One-on-one Coaching to Improve Your Writing in the Workplace

My technique: If people receive too many comments – hours worth of them on the telephone – or if all space in the margins in a document is filled up with comments, people get discouraged and overwhelmed. They also don’t have enough time to do their substantive work if they spend hours being edited.

I usually use the following steps:

  • Identify one or at most two problems per document. The problems are either the highest priority or ones that can be solved most easily.
  • Identify the problem briefly to the person being coached.
  • Explain briefly why the problem is a problem.

Ask the person how he or she could have avoided the problem; walk the person through solving the problem; or give the person the solution outright – whichever is appropriate.

Move on – either to the next problem or to ending the coaching session.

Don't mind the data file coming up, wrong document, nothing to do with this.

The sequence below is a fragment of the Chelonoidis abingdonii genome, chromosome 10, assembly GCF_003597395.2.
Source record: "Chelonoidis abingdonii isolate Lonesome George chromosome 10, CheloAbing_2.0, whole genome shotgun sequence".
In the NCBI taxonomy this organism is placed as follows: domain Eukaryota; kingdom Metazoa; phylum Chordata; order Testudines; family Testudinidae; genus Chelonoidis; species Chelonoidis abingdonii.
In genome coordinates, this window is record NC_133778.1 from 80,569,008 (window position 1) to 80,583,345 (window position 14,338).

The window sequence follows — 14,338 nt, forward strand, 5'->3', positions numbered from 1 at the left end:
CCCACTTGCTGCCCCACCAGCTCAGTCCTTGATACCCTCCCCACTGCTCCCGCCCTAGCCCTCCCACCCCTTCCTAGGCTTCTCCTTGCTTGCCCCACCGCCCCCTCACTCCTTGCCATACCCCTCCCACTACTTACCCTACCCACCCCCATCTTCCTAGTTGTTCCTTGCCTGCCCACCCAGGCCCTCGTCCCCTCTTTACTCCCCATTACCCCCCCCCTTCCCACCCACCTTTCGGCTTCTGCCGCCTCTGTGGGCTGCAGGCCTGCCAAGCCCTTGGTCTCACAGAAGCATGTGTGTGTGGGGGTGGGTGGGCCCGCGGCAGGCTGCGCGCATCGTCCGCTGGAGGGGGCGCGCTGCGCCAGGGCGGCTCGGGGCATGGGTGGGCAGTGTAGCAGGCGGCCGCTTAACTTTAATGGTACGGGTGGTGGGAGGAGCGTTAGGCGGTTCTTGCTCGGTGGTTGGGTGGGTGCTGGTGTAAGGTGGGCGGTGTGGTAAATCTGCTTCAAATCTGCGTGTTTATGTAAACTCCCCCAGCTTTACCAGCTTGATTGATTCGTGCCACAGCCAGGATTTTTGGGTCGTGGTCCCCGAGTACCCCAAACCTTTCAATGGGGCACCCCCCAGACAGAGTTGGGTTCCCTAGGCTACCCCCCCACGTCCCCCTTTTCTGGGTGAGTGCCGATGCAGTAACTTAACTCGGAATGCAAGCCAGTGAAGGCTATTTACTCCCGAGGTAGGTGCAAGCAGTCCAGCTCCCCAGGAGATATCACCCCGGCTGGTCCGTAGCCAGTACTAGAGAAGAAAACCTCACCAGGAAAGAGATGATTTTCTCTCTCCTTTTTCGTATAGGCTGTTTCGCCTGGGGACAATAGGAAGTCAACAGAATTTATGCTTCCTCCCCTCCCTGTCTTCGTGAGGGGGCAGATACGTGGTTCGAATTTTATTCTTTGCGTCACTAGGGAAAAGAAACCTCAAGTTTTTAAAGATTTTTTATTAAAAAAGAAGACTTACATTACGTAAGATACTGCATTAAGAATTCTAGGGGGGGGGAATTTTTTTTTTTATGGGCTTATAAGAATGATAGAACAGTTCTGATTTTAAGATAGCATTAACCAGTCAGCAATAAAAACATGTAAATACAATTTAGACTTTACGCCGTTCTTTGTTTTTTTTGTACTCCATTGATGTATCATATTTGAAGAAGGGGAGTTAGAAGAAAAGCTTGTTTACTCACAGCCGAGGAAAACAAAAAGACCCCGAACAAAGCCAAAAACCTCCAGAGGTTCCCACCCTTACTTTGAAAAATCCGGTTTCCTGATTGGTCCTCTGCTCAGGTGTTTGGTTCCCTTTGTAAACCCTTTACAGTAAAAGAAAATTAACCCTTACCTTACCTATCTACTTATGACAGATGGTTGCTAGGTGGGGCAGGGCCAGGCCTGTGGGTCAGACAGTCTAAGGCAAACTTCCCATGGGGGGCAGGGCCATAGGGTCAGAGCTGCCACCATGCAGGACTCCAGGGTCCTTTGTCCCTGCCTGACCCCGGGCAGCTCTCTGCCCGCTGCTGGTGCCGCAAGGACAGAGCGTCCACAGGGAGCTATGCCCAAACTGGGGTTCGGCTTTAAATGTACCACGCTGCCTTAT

Why do I say that “I usually use the following steps”? Because sometimes people want to be coached on a particularly important document. In that case, we’ll review the entire document. Sometimes people want long coaching sessions. In that case, I’ll provide them.

Coaching vs. editing: Sometimes documents need so many changes that the process becomes, not coaching, but editing. I provide editing as well.

I prefer coaching over editing. That way, a document’s author can still present the document as his or her own work, and do so more fairly. And the author has learned something from the process.

My non-threatening approach: People are self-conscious about their writing, and defensive, too. I recognize that, help them feel comfortable, and show that I am on their side.

My success in coaching: I have coached people in their workplace writing. I have seen their writing improve. And it’s gratifying.

Long distance: I am based in Boston, but I have worked with clients across the country, including coaching lawyers by phone.


I customize the length of my seminars, from 1 ¼ hours to a work day. I customize the content to address the common writing challenges in your workplace.

I don’t lecture literally or figuratively. I succeed at putting people at ease. And my writing tips stick.